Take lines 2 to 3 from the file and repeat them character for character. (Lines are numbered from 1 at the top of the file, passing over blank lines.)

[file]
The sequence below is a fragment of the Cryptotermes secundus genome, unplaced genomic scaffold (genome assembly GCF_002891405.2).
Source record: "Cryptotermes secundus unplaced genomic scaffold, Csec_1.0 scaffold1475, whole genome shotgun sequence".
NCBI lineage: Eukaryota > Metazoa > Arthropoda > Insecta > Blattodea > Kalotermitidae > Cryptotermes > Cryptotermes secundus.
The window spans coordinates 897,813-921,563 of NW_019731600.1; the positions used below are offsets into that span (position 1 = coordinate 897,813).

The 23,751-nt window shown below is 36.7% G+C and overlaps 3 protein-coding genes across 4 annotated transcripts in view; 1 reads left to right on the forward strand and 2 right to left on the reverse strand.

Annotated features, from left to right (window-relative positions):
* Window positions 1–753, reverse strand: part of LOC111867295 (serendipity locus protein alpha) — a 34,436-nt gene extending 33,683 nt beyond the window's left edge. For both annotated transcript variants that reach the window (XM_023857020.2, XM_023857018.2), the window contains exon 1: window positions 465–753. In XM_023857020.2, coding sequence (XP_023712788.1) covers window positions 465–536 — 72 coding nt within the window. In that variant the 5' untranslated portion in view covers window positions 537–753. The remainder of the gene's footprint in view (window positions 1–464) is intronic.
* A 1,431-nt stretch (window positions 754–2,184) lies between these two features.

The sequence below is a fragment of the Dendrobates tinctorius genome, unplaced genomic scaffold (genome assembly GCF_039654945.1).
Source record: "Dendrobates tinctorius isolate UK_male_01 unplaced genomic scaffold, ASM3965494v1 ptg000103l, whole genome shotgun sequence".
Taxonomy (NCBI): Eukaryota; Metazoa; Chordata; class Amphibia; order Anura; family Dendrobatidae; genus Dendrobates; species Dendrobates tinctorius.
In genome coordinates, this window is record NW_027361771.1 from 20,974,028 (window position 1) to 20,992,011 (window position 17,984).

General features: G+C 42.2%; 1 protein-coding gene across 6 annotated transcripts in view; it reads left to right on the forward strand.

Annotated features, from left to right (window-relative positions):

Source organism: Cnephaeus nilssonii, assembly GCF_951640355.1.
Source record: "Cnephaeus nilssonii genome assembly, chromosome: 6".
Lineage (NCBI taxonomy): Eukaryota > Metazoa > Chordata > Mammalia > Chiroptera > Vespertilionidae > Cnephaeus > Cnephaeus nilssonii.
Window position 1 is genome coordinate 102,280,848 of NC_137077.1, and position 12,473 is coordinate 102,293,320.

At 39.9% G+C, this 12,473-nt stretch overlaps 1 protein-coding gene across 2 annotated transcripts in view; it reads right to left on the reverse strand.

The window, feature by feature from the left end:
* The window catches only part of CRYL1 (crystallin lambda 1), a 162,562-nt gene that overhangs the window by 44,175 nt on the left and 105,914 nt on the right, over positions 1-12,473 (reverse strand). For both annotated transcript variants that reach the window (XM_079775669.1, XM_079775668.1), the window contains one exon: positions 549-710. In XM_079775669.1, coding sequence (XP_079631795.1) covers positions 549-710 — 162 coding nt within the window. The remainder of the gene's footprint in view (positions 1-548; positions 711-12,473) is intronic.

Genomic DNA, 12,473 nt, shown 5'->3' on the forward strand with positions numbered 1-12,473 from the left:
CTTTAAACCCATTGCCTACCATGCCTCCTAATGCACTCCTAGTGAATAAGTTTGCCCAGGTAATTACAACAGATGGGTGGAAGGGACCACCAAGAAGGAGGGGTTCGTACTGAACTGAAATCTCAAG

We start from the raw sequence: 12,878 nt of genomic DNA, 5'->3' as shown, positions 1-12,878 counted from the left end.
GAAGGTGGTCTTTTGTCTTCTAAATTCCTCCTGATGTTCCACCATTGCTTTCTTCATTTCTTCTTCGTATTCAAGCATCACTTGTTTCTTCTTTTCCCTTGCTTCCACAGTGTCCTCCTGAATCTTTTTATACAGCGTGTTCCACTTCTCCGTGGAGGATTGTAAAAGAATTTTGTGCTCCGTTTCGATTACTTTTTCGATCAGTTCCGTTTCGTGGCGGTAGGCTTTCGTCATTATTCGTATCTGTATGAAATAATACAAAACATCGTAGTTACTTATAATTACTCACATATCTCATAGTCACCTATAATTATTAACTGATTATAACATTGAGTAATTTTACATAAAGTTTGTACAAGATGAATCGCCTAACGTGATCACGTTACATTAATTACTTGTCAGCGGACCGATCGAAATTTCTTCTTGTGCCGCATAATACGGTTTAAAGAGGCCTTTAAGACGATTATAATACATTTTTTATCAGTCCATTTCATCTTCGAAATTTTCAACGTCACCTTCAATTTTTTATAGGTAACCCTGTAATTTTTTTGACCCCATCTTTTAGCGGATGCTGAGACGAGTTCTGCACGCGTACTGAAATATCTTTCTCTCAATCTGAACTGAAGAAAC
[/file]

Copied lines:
Source record: "Cryptotermes secundus unplaced genomic scaffold, Csec_1.0 scaffold1475, whole genome shotgun sequence".
NCBI lineage: Eukaryota > Metazoa > Arthropoda > Insecta > Blattodea > Kalotermitidae > Cryptotermes > Cryptotermes secundus.